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Film Review - Daring to Dream: England's Story at the 2018 World Cup

Tuesday 4th December 2018
Summer 2018 proved an unforgettable one for the Three Lions
Summer 2018 proved an unforgettable one for the Three Lions

This past summer delivered lasting memories for English football fans. Performing above what many believed possible, England reached the semi-finals of a major competition for the first time in 12 years. ‘Daring to Dream’ tells the story of how a team recaptured a nation's love for the international game.  

Title: Daring to Dream: England’s Story at the 2018 World Cup
Studio: Universal Pictures UK
DVD Release Date: 19 Nov. 2018
Price: £10, available from Amazon

As with most review style films, ‘Daring to Dream’ begins with an iconic moment: Kieran Trippier’s free kick in the semi-final against Croatia. This is just a brief showing to draw the viewer in. The main part of the DVD generally follows a chronological timeline, playing back England's incredible 2018 World Cup. 

The story starts in December 2010, when it was announced Russia would host the tournament. The furthest the Three Lions had got in a major competition since then was the quarter-finals of Euro 2012. They had exited the last World Cup in Brazil at the group stage. 

The film's first seven minutes concentrates on England's build-up to Russia over the previous two years. It touches on Sam Allardyce’s appointment as manager, but more focus is rightly given to Gareth Southgate taking charge. The introduction includes extracts of an interview with the Three Lions boss, in which he references the country's recent success at youth levels. The conversation acts as a commentary on how qualification for the World Cup came about.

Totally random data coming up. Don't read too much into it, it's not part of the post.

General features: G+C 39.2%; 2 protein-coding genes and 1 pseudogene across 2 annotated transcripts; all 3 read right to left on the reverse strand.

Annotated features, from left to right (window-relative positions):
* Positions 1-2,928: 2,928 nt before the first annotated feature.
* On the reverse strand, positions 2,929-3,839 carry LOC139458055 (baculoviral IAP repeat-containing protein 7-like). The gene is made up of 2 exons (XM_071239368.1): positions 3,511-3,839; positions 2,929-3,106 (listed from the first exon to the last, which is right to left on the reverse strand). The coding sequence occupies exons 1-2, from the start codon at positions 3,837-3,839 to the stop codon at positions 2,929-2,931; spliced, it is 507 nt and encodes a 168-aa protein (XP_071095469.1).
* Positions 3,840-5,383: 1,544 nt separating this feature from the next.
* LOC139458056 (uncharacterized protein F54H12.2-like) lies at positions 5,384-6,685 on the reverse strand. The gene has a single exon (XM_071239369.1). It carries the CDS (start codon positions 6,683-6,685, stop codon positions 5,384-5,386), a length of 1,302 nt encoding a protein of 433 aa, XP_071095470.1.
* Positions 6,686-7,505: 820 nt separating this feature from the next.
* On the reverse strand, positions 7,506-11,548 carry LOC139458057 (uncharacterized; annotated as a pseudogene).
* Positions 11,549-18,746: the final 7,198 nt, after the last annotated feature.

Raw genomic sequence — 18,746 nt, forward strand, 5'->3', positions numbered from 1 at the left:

The main aspect of the DVD is to provide match highlights. England's every World Cup game, from the group through to the third-place playoff against Belgium, is afforded between 10 and 15 minutes. The one surprise is that there's no commentary on them. That does take some getting used to.   

Match highlights are followed by extracts of post-match interviews from both Southgate and the players. They help to build up England's World Cup adventure. 

That story is told through clips of fan reactions after each match, along with supporter screenshots taken off Twitter. Such moments show the growing optimism as the tournament progressed, emphasising how the relationship between team and fans was being rebuilt after a period of disillusionment.

In and around the highlights, there are some good little touches that really bring the occasion to life. Things away from the pitch, such as the attention given to Southgate’s attire (sales of waistcoats went through the roof during the tournament), help 'Dare to Dream' capture the feeling around the country. 

The film never claims to show any exclusive footage. Providing such would have enhanced the story's impact. Maybe a few interviews with Southgate and the players, talking about how they felt while the World Cup was happening, would add extra depth and interest.  

The no commentary highlights is an area that grows as the documentary progresses. It allows viewers to make their own judgements on significant parts of matches. The fact there's no talking enables the atmosphere inside of the stadiums to be noticed more, including the 'Three Lions' song being played over the tannoy after every England goal. 

Overall, 'Daring to Dream' has succeeded in recapturing unforgettable World Cup memories for England, both on and off the pitch. Everything from the tournament is brought together in one place, making it an easy, enjoyable 100-minute watch.    

Amie Wilson

A lifelong football & Leicester City fan, who can be often found at the King Power Stadium at 3pm on a Saturday afternoon. I still think about the 15/16 season every day! I sometimes talk about sport on the radio, and am a graduate of the BBC Kick Off scheme.

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